Jennifer Marks, head of J.P. Morgan Private Bank Long Island
Jen is a Syosset resident and leads J.P. Morgan across Long Island and Queens. She was recently named one of Long Island Business News’ Leaders in Business and Finance, and Top 50 Women.

It’s been a challenging year, full of uncertainty – we’re all looking to leave 2020 behind and start fresh in a new, and hopefully more positive and more prosperous year. Before 2021 starts, we’re all making resolutions to start off on the best note, but many don’t consider financial resolutions. Three financial resolutions can help you feel more sound and secure heading into a year when peace of mind is at the top of everyone’s wish list.

1. Make a financial plan, or revisit your plan if you already have one. Given how unusual this year has been, planning for 2021 is crucial. While every end of year should prompt you to assess your finances as well as your tax liabilities, with this year’s global pandemic, economic uncertainty, U.S. elections and soaring U.S. equity markets, we encourage a “Big Picture Review” of personal and family finances. Evaluate your long-term goals. After the markets’ ups and downs, understand if your assets are still appropriately allocated for you and your family. Consider if you have flexibility to make large gifts to your family or community.

2. Commit to family discussions about wealth, even if the pandemic means your get-together has to be virtual. Family gatherings often coincide with the year-end holidays, when people traditionally travel to celebrate together. If family members are staying home this year because of the global pandemic—or are worried about gathering at this time—there are other ways to maintain healthy connections and have a productive conversation about financial plans.

Communicate and share important updates about the health and well-being of family members, celebrate important milestones or report on the status of the family’s assets. Educate family members on strategies that help steward the family’s wealth, including financial and investment principles, cybersecurity practices and basic estate planning techniques. Decide the future direction of family assets, philanthropic commitments, investments or banking activities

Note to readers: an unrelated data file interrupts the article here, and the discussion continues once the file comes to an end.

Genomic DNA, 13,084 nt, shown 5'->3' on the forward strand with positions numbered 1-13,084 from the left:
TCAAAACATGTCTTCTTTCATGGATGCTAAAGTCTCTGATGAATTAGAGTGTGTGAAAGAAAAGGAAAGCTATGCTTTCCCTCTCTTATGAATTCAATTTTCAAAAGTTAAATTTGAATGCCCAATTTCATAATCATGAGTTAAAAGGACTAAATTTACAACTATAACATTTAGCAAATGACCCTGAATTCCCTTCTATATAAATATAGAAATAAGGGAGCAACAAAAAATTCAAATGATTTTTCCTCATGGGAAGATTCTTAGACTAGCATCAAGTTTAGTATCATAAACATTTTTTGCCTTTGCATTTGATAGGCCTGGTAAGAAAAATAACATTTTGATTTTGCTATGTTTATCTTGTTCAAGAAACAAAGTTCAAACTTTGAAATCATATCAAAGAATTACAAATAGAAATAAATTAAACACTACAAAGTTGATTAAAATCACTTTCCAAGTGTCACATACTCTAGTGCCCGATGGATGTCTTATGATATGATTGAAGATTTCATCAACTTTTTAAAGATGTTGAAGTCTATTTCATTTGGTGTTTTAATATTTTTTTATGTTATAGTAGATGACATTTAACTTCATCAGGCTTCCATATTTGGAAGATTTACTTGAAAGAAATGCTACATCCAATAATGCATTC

3. Analyze your investment strategy, seek out durable growth trends for long-term returns. It was the “high contact” sectors that were hardest hit by the pandemic, but the boost to sentiment has been clear in the wake of recent news of a vaccine. Going forward, three areas stand out as opportunities for growth.

Enabling-technologies such as 5G are paving the way for future, yet-to-be-launched “killer apps,” including remote surgery, augmented reality and autonomous driving could be a core driver of revenues.

The confluence of healthcare data and AI is accelerating the speed of innovation in healthcare, gene-based technologies and new treatments, and peak sales from these are yet to be reflected in company and industry valuations.

A more sustainable future will be a defining movement of the decade. Consumer preferences and a government focus on moving to a circular economy will spur yet-to-be realized opportunities in packaging, recycling, food and water technologies, and more. Also the COVID-19 crisis and the mass demonstrations against systemic racism and inequity in the United States have sharpened the focus on Environmental, Social and Governance issues in investing. The world needs to make changes, and investments can align with those values.

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